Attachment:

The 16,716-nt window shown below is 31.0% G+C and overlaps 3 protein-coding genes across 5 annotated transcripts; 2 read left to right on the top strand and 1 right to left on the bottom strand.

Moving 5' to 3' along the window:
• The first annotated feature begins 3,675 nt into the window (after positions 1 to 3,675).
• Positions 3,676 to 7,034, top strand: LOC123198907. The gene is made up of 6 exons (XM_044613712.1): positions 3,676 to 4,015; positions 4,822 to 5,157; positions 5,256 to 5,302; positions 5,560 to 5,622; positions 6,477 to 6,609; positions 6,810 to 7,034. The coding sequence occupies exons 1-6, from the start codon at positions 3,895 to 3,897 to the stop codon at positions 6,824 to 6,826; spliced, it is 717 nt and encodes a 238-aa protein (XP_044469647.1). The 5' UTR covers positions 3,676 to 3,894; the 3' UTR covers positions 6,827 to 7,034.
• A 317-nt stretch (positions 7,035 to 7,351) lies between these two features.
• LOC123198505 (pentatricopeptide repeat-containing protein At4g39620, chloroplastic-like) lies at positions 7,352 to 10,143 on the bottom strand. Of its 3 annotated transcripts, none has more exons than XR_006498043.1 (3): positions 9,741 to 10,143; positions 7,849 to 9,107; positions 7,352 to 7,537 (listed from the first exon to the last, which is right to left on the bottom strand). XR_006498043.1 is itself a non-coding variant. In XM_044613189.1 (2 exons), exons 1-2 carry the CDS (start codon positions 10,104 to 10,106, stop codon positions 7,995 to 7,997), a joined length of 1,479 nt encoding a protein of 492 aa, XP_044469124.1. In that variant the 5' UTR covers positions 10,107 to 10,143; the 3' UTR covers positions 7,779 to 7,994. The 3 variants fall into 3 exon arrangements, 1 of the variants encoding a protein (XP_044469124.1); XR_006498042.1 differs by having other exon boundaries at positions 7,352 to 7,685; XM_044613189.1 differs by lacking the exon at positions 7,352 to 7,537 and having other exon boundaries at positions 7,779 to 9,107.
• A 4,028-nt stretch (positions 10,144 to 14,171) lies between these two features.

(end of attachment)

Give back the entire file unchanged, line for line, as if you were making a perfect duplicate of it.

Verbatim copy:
The 16,716-nt window shown below is 31.0% G+C and overlaps 3 protein-coding genes across 5 annotated transcripts; 2 read left to right on the top strand and 1 right to left on the bottom strand.

Moving 5' to 3' along the window:
• The first annotated feature begins 3,675 nt into the window (after positions 1 to 3,675).
• Positions 3,676 to 7,034, top strand: LOC123198907. The gene is made up of 6 exons (XM_044613712.1): positions 3,676 to 4,015; positions 4,822 to 5,157; positions 5,256 to 5,302; positions 5,560 to 5,622; positions 6,477 to 6,609; positions 6,810 to 7,034. The coding sequence occupies exons 1-6, from the start codon at positions 3,895 to 3,897 to the stop codon at positions 6,824 to 6,826; spliced, it is 717 nt and encodes a 238-aa protein (XP_044469647.1). The 5' UTR covers positions 3,676 to 3,894; the 3' UTR covers positions 6,827 to 7,034.
• A 317-nt stretch (positions 7,035 to 7,351) lies between these two features.
• LOC123198505 (pentatricopeptide repeat-containing protein At4g39620, chloroplastic-like) lies at positions 7,352 to 10,143 on the bottom strand. Of its 3 annotated transcripts, none has more exons than XR_006498043.1 (3): positions 9,741 to 10,143; positions 7,849 to 9,107; positions 7,352 to 7,537 (listed from the first exon to the last, which is right to left on the bottom strand). XR_006498043.1 is itself a non-coding variant. In XM_044613189.1 (2 exons), exons 1-2 carry the CDS (start codon positions 10,104 to 10,106, stop codon positions 7,995 to 7,997), a joined length of 1,479 nt encoding a protein of 492 aa, XP_044469124.1. In that variant the 5' UTR covers positions 10,107 to 10,143; the 3' UTR covers positions 7,779 to 7,994. The 3 variants fall into 3 exon arrangements, 1 of the variants encoding a protein (XP_044469124.1); XR_006498042.1 differs by having other exon boundaries at positions 7,352 to 7,685; XM_044613189.1 differs by lacking the exon at positions 7,352 to 7,537 and having other exon boundaries at positions 7,779 to 9,107.
• A 4,028-nt stretch (positions 10,144 to 14,171) lies between these two features.